The Federation of Irish Sport, the NISF’s sister body in the South, has written to politicians to express their concern at the reduction of funding for sport in the Republic and in particular a reduction in funding for the Irish Sports Council.
Some 35% has been wiped from overall government investment in sport for 2009 with suspension of the Sports Capital Programmes, the Local Authority Swimming Pool Programme and uncertainty regarding the future of the National Sports Campus.
Calling on the Government to protect the remaining sports budget, Ms Sarah O’Connor, Chief Executive of the Federation of Irish Sports, said that it was particularly important that the Government made no further reduction into Irish Sports Council funding which has already been reduced by 8% over the 2008 level.
She commented, “Any further reduction in this budget will undoubtedly have a major impa! ct on sport at all levels from the grassroots right through to our elite sportsmen and sportswomen especially those with their sights set on the 2012 Olympics in London.”
She said that she was speaking on behalf of all of Irish sports including the major sporting bodies, all of whom expressed their concern at the potential for long-term damage should funding be reduced. In particular she noted that any further reduction in the Sports Council funding could not be sustained without:-
· loss of jobs & expertise in the NGB sector and Local Sports Partnerships
· collapse in the sports development and participation programmes
· significant reduction and/or elimination of the High Performance Programmes
· loss of grant aid received by elite athletes
· impact on international performance including London 2012
· reduction in access of local communities to sport & physical activity
·! 0;erosion of social capital provided by sport
She said that the belief amongst all of the sporting organisations was that further reductions in funding could set Irish sports back ten years. “Irish Sport has progressed significantly in the last 10 years. There can be little doubt that much of this progress is attributable to the government investment in sport which only commenced with any significance in 1997.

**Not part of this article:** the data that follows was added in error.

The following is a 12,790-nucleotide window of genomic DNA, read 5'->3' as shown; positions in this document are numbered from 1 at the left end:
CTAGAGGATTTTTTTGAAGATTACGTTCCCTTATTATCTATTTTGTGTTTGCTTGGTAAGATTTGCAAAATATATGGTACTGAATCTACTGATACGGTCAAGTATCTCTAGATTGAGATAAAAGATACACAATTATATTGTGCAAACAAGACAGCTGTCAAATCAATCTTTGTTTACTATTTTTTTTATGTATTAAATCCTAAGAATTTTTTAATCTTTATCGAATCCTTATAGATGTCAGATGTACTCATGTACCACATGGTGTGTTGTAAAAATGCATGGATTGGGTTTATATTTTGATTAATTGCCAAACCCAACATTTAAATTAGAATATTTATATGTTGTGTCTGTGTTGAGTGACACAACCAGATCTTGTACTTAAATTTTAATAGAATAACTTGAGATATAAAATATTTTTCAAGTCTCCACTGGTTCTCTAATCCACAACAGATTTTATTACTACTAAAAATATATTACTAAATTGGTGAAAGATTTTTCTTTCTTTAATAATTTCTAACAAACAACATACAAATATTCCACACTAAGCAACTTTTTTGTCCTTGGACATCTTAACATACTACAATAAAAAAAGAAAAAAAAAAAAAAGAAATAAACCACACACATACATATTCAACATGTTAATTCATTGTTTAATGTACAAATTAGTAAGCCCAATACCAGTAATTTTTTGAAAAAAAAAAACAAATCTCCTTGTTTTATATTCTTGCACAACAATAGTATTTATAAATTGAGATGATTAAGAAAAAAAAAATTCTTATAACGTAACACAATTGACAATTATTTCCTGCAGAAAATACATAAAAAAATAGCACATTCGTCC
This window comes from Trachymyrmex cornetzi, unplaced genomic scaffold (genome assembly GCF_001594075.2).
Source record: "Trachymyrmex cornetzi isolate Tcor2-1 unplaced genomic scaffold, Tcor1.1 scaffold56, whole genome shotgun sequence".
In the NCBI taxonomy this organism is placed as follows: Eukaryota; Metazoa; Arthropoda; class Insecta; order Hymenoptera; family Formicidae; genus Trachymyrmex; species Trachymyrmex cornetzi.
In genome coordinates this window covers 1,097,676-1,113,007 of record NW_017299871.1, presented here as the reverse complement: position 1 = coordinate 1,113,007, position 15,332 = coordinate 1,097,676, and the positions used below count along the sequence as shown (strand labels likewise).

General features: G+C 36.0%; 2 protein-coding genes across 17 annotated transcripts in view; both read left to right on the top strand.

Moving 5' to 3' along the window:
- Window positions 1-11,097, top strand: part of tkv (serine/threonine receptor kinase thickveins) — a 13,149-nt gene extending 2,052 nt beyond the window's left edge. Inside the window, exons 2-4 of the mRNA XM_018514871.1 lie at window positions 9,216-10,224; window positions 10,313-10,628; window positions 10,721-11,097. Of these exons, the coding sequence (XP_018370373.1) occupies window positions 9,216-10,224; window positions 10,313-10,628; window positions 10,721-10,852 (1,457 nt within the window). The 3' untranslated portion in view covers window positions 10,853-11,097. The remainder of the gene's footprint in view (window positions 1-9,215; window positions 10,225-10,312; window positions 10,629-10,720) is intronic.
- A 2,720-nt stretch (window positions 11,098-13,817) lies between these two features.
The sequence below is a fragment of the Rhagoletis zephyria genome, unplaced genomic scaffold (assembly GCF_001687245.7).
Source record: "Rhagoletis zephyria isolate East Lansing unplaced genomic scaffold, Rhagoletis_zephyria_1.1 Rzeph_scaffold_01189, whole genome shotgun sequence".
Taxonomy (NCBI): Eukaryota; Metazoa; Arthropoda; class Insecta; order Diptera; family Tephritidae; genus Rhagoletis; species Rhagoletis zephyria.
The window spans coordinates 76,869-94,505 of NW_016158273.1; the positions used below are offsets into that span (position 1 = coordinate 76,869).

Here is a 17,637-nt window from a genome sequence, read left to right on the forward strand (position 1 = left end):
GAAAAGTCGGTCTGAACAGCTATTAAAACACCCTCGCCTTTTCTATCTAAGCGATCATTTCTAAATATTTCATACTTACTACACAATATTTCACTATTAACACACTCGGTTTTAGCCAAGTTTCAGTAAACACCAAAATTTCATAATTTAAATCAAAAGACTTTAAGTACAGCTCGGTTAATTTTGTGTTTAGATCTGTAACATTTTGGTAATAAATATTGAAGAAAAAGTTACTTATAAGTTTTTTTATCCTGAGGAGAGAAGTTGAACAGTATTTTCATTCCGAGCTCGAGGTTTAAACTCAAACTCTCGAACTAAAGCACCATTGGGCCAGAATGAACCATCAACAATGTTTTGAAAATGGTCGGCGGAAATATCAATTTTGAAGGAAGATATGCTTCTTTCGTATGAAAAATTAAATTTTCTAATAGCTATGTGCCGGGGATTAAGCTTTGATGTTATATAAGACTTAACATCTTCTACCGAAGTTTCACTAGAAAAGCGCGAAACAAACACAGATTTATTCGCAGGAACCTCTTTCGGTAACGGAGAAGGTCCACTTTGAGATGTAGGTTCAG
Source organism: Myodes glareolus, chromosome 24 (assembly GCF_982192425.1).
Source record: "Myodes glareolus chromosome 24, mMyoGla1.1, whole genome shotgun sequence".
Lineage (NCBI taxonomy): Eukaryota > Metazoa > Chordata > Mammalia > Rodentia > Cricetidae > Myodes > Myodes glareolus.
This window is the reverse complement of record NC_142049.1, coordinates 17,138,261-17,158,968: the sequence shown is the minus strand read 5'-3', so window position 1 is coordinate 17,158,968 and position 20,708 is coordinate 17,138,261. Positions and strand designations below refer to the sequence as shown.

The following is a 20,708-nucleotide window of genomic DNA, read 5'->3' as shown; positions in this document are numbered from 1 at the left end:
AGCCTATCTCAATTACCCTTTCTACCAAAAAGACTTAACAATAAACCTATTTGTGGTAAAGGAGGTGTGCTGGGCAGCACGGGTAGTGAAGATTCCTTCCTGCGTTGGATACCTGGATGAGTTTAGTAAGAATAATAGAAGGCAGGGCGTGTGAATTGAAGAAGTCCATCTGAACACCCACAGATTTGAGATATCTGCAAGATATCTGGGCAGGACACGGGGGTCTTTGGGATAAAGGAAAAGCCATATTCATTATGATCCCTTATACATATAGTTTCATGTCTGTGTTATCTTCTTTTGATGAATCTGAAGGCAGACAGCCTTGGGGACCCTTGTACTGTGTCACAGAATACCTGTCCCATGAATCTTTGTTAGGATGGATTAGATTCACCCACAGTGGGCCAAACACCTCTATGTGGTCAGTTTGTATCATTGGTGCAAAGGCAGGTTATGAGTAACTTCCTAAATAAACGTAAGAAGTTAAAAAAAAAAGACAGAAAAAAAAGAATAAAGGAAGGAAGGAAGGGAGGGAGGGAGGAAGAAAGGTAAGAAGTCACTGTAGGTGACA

The reality is however that any further reduction in the funding available to the Irish Sports Council will result in much of this hard work and effort being undone resulting in the reduction of the availability of sport in local communities as well as impacting on the ability of our elite athletes to be the best that they can be.”
She added, that in the appeal to the Government they had also pointed out the major role sport has to play both in terms of self esteem but also in the actual health of the nation. “We have much to be proud of but sport is not just about national pride. It is ! even more important than that. Each year sport contributes more than €2 billion to our economy (ESRI Report).
And that again is only part of the story. Over one million people actively participate in sport on a regular basis and as worldwide research shows that has a hugely positive effort on the cost of health provision in this country. To put it in perspective research has shown in the US inactivity (non participation in any sporting activity) costs the country in excess of $70 billion annually in terms of spending on health. If the same model was to be applied in Ireland the cost to our health service is almost €1 billion.”